Both Coleman and Reardon encourage greater awareness of link between abortion and substance abuse among abortion providers, health care professionals, substance abuse counselors, and others who work with women. They believe substance abuse counselors should ask women seeking treatment about their reproductive history in order to “give women permission” to talk about unresolved abortion grief.

Coleman said that while many mental health professionals are open about encouraging women who have suffered miscarriage to express their emotions as a way to foster healing, abortion is often not treated the same way. This failure to address abortion may be due to either fear of probing a sensitive personal issue or to an assumption that women won’t experience any emotional conflicts over a medical procedure they requested.

“If treatment for substance abuse or other mental health problems fails to address underlying factors such as abortion, the treatment may be ineffective and women are likely to continue to turn to substances such as drugs or alcohol to cope,” Reardon said. “If mental health professionals are truly serious about addressing this public health concern, they need to gain a greater understanding of this issue and provide women with the resources to resolve their past abortions.”

Citation:

PK Coleman, “Induced Abortion and Increased Risk of Substance Abuse: A Review of the Evidence,” Current Women’s Health Reviews, 1:21-34 (2005).
Springfield, IL, January 20, 2005

The full text of Dr. Coleman’s review is available online at http://www.bentham.org/cwhr/sample/cwhr1-1/D0003W.pdf
For information on other studies linking abortion and substance abuse, visit

http://www.afterabortion.info/news/subabuse3.htm

http://www.afterabortion.info/news/subabuse2.htm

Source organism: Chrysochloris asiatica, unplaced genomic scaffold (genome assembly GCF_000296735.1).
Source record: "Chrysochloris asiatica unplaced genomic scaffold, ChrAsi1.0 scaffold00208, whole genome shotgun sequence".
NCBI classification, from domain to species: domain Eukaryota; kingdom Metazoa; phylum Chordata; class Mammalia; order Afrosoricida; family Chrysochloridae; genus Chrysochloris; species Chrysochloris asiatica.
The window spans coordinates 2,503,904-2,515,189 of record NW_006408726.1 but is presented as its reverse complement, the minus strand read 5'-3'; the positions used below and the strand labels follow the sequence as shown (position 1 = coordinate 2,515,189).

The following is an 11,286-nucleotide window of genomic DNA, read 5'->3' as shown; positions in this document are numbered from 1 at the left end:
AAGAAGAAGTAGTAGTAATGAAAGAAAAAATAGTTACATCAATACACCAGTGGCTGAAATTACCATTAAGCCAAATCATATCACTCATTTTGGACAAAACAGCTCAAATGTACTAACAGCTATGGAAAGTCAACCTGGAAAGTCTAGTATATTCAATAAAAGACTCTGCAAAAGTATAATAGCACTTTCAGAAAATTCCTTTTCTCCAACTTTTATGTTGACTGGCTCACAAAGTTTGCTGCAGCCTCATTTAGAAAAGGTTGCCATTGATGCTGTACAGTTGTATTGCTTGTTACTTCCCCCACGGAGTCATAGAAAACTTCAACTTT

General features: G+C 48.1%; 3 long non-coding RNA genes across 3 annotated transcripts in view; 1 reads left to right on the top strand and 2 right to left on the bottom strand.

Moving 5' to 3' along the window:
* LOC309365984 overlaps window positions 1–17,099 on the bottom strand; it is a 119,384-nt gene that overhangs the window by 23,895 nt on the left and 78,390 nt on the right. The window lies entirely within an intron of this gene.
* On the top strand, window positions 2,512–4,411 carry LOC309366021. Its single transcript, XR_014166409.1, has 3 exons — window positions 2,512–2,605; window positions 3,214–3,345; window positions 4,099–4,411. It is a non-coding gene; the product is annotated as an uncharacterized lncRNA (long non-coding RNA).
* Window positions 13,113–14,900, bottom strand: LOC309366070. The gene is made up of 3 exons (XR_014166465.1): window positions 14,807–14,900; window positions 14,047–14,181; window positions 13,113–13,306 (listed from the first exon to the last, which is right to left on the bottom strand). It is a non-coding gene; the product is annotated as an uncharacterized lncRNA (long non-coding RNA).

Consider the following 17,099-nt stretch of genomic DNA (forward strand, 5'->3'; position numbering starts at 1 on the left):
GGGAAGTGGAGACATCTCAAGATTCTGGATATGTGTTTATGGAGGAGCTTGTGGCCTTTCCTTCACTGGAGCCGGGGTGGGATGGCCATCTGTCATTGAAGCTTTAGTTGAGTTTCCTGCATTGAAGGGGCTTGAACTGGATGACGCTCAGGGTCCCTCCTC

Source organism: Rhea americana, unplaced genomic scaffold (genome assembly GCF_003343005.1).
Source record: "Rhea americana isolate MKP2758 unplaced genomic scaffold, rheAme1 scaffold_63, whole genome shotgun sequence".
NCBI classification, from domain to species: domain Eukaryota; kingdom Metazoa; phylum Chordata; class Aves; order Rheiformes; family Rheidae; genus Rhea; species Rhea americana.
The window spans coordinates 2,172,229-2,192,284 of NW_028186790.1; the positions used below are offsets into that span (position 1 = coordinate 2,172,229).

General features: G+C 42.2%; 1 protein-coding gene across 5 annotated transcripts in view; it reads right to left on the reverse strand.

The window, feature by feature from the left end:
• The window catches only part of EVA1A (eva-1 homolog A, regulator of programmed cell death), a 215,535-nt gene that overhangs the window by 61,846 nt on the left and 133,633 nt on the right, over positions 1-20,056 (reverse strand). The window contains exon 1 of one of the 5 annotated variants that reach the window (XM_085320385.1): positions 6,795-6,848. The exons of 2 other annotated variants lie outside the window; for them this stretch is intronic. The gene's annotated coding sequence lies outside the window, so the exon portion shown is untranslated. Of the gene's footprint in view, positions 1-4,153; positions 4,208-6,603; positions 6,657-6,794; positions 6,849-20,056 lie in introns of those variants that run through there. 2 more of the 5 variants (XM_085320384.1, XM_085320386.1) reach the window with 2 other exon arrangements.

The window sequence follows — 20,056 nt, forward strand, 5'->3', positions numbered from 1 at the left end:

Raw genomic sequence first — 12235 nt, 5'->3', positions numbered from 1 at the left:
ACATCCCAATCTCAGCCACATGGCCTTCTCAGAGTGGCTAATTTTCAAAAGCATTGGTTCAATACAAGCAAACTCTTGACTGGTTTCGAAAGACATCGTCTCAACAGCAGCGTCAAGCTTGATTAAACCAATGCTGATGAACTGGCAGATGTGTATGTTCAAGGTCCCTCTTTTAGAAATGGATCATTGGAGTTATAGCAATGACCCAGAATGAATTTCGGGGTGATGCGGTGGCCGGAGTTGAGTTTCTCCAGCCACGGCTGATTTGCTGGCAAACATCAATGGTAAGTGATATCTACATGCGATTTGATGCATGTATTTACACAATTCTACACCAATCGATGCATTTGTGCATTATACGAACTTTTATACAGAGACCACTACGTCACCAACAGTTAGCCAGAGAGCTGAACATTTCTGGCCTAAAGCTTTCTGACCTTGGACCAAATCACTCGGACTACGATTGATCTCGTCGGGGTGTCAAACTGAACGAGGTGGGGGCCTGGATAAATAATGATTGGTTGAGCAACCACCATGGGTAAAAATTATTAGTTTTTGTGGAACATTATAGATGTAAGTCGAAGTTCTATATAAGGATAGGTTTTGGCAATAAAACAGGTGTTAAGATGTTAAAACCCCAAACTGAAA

http://www.afterabortion.info/news/subabuse.htm

http://www.afterabortion.info/news/SubstAbuse AJOG.html

http://www.afterabortion.info/news/RueTrauma.htm

The above news release, along with other news on recent studies related to abortion complications, is posted at www.afterabortion.info/news

 

 

Abstract — NEW ZEALAND STUDY: ABORTION IN YOUNG WOMEN AND SUBSEQUENT MENTAL HEALTH (1/06)

David M. Fergusson1, L. John Horwood1, and Elizabeth M. Ridder1

Background: The extent to which abortion has harmful consequences for mental health remains controversial. We aimed to examine the linkages between having an abortion and mental health outcomes over the interval from age 15-25 years.

Methods: Data were gathered as
part
of the Christchurch Health and Development Study, a 25-year longitudinal study of a birth cohort of New Zealand children.

Information was obtained on: a) the history of pregnancy/abortion for female participants over the interval from 15-25 years; b) measures of DSM-IV mental disorders and suicidal behaviour over the intervals 15-18, 18-21 and 21-25 years; and c) childhood, family and related confounding factors.

Results: Forty-one percent of women had become pregnant on at least one occasion prior to age 25, with 14.6% having an abortion.

Those having an abortion had elevated rates of subsequent mental health problems including depression, anxiety, suicidal behaviours and substance use disorders. This association persisted after adjustment for confounding factors.

Conclusions: The findings suggest that abortion in young women may be associated with increased risks of mental health problems.

[ABSTRACT, Journal of Child Psychology and Psychiatry, Volume 47 Page 16  – January 2006, doi:10.1111/j.1469-7610.2005.01538.x, Volume 47 Issue 1]

Abortion researcher confounded by study

In the emotionally charged debate over abortion, no one could accuse Professor David Fergusson of ideological bias.

He is “pro-choice” personally, but he admits his latest research – which suggests a strong link between abortion and mental illness – is liable to be used and misused.

Researchers found that at age 25, 42 per cent of women in the study group who had had an abortion also experienced major depression at some stage during the past four years.

This was nearly double the rate of those who had never been pregnant and 35 per cent higher than those who had chosen to continue a pregnancy.

“Those having an abortion had elevated rates of subsequent mental health problems, including depression, anxiety, suicidal behaviours and substance use disorders,” said the researchers, whose study has been published in the Journal of Child Psychiatry and Psychology.

The study – the largest of its kind internationally – is the latest analysis to come out of the Canterbury Health and Development Study, which has followed the progress of 1265 children born in Christchurch from mid-1977.